Top 7 Tips for Building an Engaging Music Curriculum
One of the teacher’s biggest challenges is keeping students engaged (especially in a group setting). Even in a music class, which has stimulation everywhere, students can drift and get occupied with other things. To solve that, you need a curriculum that hooks students and keeps them entertained, while not forgetting to educate and improve their skills.
The following seven tips for creating this type of music curriculum should help with that.
1. Make sure your classes are consistent
Students don’t like repetition, but they do like structure. Once you’ve established a routine, you have more freedom to get creative within the framework you’ve created.
Often this comes by setting an introductory activity, a “warm up exercise”. Maybe you can play a few songs and have the students guess what you’re playing (turn it into a game!), or have them start by playing a few popular songs they’re already familiar with.
2. Set a tone for the class moving forward
This is similar to establishing routine. It’s important to determine a sort of tone for the class – this can help keep things efficient. Some tips are: creating a seating chart, deciding whether you want an upbeat or relaxing class, etc.
3. Give students a voice
One reason students ‘check out’ is because they don’t feel involved. Though you are making the curriculum, you can work in ways to have students “vote”, or have a say, in what they’ll be playing. For example, plan for a few songs they could learn, and have them collectively choose which one to move forward with. They will find the lessons much more meaningful if they felt they had a choice in it.
4. Weave in technology
It’s a digital world. The more you can incorporate technology into your curriculum, the more of a connection you can build with your students. There are plenty of options, like these music apps, that can enhance the level of learning.
5. Hop on social media
Building off our last point, you can even use social media channels like Facebook and Twitter to create more of a community in your classroom. Teachers use these for sharing bands and artists with students, promoting certain pieces of content and posting announcements. It’s also a great way for your students to ask questions without feeling embarrassed.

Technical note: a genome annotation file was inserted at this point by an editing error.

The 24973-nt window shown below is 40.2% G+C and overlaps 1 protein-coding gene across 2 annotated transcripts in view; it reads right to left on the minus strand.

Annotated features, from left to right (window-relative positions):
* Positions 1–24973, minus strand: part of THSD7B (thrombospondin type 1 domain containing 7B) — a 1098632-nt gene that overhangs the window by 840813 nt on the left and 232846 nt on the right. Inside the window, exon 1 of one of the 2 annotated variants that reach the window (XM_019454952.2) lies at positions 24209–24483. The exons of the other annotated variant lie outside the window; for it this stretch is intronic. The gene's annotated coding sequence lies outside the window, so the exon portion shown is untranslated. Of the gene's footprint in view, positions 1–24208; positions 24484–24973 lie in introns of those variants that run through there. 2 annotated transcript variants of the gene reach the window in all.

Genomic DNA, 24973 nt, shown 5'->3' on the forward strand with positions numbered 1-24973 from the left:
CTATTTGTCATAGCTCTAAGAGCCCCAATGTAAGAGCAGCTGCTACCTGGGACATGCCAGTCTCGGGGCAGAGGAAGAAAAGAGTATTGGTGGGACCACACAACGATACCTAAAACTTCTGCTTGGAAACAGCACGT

6. Work off a methodology
There are many to choose from. What we’re really recommending is to have a learning process for teaching specific pieces. For example, some instructors will begin by teaching a student away from the music, so they can have the sound of the song before seeing the notes. Then you can give out the sheet and have them identify what they just played. Finish by playing the music on a track, having the students follow on the music sheet as they listen.
7. Include games and have fun!
We save the most important tip for last: if your students aren’t having fun, they aren’t going to learn. You can do team exercises, giving points away (for rewarding techniques and such), or even doing exercises like having a student act as the teacher for the class (you’d be surprised at how much they love this, as well as how educational it can be).
At Harmony Road Music, we are always looking for talented instructors to join our team. You can have flexibility with your curriculum, as well as learn from professionals who have been doing this for decades.
Just remember, you’re the key to unlocking a student’s greatest potential!